After 2009’s BT fiasco my office stayed with BT for a while, then transferred broadband service to the excellent Be — at the time, an independent ISP with a focus on excellent service for the prosumer and small business market. They had “unbundled” our exchange, installing their own ADSL equipment connected to BT’s copper wire, giving them full control. For a while we enjoyed excellent service: rock-solid reliability and a good sync rate, despite being a relatively long line. The two VoIP trunks we relied on worked fine, of course, perhaps a little better on Be’s ADSL than they had been on BT’s, particularly when the link was busier.
Sadly, having been bought by mobile phone company O2, they were then sold on to Sky — who had no interest in the customer base they’d just acquired, and apparently didn’t want the equipment they’d just bought either. We were moved to different, slower, network equipment in the exchange, our static IP address was changed (and we lost control of reverse DNS, too) and we were initially refused VAT receipts, despite providing them being a legal requirement.
So, we needed a new ISP. FTTC (Fibre To The Cabinet) had just become available on this exchange, offering much better speeds. IDNet seemed attractive, but TalkTalk Business undercut them for ADSL by £13 per month — with hindsight, a suspiciously cheap offering. I was sceptical at the time, but the final decision wasn’t mine, so we were signed up.
From 9 am to 7 pm any weekday the connection was hopeless: choked up, with latency exceeding 100ms and packet loss of 10% or more. Enough to render the connection worthless for VoIP use and barely usable for general web surfing.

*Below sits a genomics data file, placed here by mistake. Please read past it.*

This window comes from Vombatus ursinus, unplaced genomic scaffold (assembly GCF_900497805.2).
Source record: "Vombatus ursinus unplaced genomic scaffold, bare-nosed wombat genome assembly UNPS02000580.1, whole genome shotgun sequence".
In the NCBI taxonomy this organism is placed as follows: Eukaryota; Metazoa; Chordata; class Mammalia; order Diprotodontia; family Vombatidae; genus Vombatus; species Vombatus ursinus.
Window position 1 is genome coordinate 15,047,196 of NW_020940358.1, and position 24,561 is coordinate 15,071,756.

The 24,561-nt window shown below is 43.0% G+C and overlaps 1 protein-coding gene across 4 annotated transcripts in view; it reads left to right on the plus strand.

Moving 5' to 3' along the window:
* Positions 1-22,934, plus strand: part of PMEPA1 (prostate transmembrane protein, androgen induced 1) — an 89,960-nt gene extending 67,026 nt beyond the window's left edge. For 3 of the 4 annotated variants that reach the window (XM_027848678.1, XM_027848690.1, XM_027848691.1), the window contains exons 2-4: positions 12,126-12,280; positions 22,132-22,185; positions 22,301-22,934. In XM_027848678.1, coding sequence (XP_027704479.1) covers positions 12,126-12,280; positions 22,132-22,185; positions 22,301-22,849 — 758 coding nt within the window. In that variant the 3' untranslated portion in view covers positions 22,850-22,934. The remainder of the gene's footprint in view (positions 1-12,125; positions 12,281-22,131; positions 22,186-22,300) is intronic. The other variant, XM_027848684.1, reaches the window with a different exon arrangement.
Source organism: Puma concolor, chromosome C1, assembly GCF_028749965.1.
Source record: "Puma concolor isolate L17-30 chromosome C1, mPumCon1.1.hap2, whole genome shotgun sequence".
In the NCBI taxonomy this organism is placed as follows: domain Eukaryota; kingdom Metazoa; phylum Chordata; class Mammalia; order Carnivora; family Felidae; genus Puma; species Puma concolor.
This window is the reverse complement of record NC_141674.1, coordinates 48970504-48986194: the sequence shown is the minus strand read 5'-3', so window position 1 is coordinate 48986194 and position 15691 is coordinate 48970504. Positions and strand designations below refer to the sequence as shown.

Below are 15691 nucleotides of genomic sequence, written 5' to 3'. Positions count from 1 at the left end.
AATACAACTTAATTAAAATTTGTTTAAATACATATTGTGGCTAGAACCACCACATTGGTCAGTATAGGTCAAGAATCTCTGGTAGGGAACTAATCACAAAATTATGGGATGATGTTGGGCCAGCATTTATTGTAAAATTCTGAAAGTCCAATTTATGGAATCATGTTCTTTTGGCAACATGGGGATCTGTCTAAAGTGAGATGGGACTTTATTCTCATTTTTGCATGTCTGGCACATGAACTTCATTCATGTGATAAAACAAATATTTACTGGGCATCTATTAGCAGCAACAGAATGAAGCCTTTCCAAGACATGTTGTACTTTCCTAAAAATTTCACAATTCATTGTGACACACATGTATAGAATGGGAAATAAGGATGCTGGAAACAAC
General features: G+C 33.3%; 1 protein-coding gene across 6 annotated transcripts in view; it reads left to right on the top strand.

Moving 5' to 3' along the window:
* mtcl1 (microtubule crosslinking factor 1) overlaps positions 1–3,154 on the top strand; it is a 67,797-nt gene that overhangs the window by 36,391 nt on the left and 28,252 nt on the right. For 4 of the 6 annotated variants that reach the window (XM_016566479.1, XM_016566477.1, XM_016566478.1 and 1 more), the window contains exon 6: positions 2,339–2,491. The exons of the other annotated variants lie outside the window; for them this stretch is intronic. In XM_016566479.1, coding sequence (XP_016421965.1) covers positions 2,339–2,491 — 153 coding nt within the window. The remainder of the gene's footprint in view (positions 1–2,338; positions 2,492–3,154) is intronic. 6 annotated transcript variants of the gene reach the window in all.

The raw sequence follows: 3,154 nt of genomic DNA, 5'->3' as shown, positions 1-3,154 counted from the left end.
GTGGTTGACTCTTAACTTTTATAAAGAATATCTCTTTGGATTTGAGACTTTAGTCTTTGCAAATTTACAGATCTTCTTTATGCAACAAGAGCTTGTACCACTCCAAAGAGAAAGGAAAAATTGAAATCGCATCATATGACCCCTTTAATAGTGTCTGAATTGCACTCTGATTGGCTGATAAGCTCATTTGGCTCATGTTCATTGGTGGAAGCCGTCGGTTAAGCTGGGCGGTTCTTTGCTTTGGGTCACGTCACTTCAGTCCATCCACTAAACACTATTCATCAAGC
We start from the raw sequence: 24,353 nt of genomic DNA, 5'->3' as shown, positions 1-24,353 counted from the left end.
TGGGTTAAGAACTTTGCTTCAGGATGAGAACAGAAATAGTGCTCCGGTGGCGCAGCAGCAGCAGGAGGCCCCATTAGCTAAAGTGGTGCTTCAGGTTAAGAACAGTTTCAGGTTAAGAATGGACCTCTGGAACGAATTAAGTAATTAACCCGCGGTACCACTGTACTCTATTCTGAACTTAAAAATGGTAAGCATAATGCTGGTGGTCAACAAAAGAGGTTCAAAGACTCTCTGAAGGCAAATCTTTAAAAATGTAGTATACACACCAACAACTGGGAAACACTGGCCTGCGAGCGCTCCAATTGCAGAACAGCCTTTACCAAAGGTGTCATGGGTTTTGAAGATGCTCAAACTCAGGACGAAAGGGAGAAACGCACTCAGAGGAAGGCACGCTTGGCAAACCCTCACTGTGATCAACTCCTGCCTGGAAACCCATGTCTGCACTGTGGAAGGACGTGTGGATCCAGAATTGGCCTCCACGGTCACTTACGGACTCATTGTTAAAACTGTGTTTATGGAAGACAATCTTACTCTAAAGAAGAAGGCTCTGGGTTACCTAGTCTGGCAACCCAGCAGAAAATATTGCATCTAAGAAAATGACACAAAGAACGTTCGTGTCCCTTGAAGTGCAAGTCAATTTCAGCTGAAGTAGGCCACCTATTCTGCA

So, I reported the fault on Oct 8 — eventually getting a reply Nov 2, almost four weeks later, that this was the result of the 30-40 gigabytes per month of usage, and “I’m surprised you are running a VoIP service over a standard ADSL line, I’d have thought Fibre or EFM would be more suitable”. Strange, it worked perfectly well with the previous two ISPs on the same wire and type of service…
Initially, we resolved to grit our teeth and wait out the year’s contract so we could switch to a proper ISP without incurring any penalty, but frustration grew too quickly for that: we’re now on IDNet, and the line is finally working properly again.
Which left only the TalkTalk cleanup, including a £125 penalty for ending the faulty service early. I emailed on March 9 regarding the problems and explaining that we were leaving as a result. That was never answered, but someone did phone (rather pointless, since I’m only in that office half a day per week — which is why I had emailed rather than phone in the first place) asking why we were leaving. I re-sent the explanation via the “contact us” form on March 12; a whopping twelve days later, I got a canned response from “Lethukuthula Mthani” requesting my name, phone number and account number (which, of course, were already contained in the contact form contents, but in an effort to be helpful I replied the same day providing another copy of this information. So, six days later, “Savisha Heeralall” replied with precisely the same request. This time, I replied pointing out the information was already contained in the email to which that was a reply; perhaps performance has improved a little, since this time it only took two days for “Ashirbad Shaw” to make precisely the same request for the third time.
Amusingly, the “contact us” form inserts backslash escape characters before quotation marks.
To be precise, the cut and paste non-response requests “full name”, “phone number or account number”, “3rd and 6th character of password” OR one of “answer to personal security question”/“account number”/“last 4 digits of bank account number”. Name, phone number and account number satisfies all three requirements — but only if the customer service agent actually reads them rather than replying with canned stalling.
Vicky from the @TalkTalkBizCare Twitter team did at least respond quickly yesterday, but apparently doesn’t have access to customer support tickets. Still, Twitter seems my best hope so far for getting this resolved!blog comments powered by Disqus